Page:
These are the lessons that can be learned from the Canadian experience, with both its successes and its shortcomings. It is based on the idea that diversity is a fact, but inclusion is a choice: the right choice. It is a choice that must be open to the experiences of other countries, including Belgium, of course. So I will now listen carefully to the discussions among Belgian and Canadian experts gathered here today. I will report to the Government of Canada on the findings of your research and deliberations, which, I have no doubt, will guide us on the path toward more inclusive societies.

Inclusion is the right choice.   Wir schaffen das.    We’ll make it.     Nous allons y arriver.               

We zullen er geraken!


1 Naël Shiab, “Un Canada sans immigrants : Que se passerait-il si le Canada arrêtait tout d’un coup d’accueillir des immigrants,” L’actualité, June 28, 2017,

2 OECD/European Union (2015), Indicators of Immigrant Integration 2015: Settling In, OECD Publishing, Paris,29.

3 Canada, Statistics Canada, Population Projections for Canada, Provinces and Territories 2009 to 2036, Catalogue no. 91-520-X, Ottawa, 2010, 43.

4 OECD/European Union (2015), Indicators of Immigrant Integration 2015: Settling In, OECD Publishing, Paris, 17.

5 United Nations. Committee on the Elimination of Racial Discrimination. Concluding observations on the combined twenty-first to twenty-third periodic reports of Canada. 93rd session, 2017.

6 OECD/European Union (2015), Indicators of Immigrant Integration 2015: Settling In, OECD Publishing, Paris.

7 Dietrich Thränhardt, “From Welcome Culture to Welcome Realism. Refugee Integration in Germany,” in Refugees and the Media in Germany, eds. Giovanna dell'Orto and Irmgard Wetzstein (Austria and Greece, 2017).

8 Meleady, Rose, Charles R. Seger and Marieke Vermue, “Examining the role of positive and negative intergroup contact and anti-immigrant prejudice in Brexit,” The British Psychological Society (2017) ; Roger Harding, Key Findings: A kind-hearted but not soft-hearted country, 2017, The National Centre for Social Research’s British Social Attitudes 34.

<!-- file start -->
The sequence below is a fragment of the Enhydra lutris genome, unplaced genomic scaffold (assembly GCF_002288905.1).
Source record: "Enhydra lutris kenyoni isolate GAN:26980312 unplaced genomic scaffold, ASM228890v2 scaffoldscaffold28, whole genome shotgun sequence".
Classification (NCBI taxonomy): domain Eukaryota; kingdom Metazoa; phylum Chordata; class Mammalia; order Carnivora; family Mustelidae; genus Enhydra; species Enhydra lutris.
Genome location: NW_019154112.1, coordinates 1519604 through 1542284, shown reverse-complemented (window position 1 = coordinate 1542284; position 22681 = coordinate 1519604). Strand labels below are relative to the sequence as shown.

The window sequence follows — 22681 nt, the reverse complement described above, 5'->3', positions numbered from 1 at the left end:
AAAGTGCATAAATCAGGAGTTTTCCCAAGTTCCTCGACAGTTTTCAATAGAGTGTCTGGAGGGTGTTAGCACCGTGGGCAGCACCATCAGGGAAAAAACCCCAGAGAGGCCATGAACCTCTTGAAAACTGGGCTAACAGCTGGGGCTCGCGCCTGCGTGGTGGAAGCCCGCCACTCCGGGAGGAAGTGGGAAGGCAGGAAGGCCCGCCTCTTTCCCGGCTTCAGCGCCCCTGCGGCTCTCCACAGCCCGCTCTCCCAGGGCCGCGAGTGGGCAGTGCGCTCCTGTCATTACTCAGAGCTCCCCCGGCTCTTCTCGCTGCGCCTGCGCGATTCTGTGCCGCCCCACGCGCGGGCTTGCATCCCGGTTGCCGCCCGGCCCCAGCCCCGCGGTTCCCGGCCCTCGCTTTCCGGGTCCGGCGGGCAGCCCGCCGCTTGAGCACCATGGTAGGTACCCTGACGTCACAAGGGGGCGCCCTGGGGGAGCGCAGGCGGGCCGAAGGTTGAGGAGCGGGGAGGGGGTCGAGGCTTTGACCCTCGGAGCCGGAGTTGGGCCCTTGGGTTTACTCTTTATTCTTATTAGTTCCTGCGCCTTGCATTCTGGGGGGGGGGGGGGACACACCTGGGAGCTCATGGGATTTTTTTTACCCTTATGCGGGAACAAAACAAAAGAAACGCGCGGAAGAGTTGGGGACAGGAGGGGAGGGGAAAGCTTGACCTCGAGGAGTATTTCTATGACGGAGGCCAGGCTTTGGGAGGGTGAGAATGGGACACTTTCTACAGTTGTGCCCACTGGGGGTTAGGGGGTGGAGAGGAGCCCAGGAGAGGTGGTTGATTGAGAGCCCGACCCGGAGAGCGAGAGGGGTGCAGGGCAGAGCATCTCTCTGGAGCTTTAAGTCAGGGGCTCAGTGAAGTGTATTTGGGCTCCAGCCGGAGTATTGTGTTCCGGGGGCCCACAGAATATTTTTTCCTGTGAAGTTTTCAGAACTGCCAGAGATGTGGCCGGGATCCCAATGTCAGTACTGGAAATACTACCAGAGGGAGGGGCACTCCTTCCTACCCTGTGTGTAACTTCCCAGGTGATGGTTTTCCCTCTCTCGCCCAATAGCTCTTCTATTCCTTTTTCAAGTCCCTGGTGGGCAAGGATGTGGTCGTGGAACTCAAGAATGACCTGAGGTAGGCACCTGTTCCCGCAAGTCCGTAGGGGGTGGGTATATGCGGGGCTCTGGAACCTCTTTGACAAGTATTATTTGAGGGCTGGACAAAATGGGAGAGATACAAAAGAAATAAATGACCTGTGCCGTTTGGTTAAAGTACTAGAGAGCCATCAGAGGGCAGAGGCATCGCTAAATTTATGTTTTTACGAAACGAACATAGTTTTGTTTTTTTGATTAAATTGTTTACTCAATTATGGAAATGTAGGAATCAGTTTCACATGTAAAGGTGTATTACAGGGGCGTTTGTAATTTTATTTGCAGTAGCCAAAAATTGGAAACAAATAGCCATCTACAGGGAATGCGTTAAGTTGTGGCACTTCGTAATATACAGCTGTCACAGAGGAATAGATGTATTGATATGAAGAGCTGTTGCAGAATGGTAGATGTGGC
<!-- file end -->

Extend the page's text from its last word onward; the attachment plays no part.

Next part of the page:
9 Angus Reid Institute. Half of Canadians say their country is ‘too generous’ toward illegal border crossers, September 2017.

10 OECD/European Union, Indicators of Immigrant Integration 2015: Settling In,2015,OECD Publishing, Paris.

11 Thomas Huddleston, Özge Bilgili, Anne-Linde Joki and Zvezda Vankova, Migrant Integration Policy Index 2015.

2015, CIDOB and MPG, Barcelona/ Brussels.

12 Ibid, 85.

13 Ibid, 87.

14 Ibid.

15 Ibid, 86.

17 Ibid, 87.

18 Jeffrey Reitz, “Pro-immigration Canada: Social and Economic Roots of Popular Views,” IRPP Study, 20 (2011):15.

19 Eike Winter (with research assistance from Adina Madularea), Multiculturalism Research Synthesis 2009-2013, 2014, A CERIS Report Submitted to Citizenship and Immigration Canada, Ottawa.

20 Bessma Momani and Jillian Stirk, Diversity Dividend: Canada’s Global Advantage, 2017, Special Report by the Centre for International Governance Innovation and the Pierre Elliott Trudeau Foundation, Canada.

21 Will Kymlicka, Multiculturalism: Success, Failure, and the Future, 2012, Migration Policy Institute, Washington, DC. ; Eike Winter (with research assistance from Adina Madularea), Multiculturalism Research Synthesis 2009-2013, 2014, A CERIS Report Submitted to Citizenship and Immigration Canada, Ottawa.

22 The Environics Institute for Survey Research, Survey of Muslims in Canada 2016, April 2016.

23 John Ralston Saul, “Immigration and Identity,” IAI TV, February 28, 2017,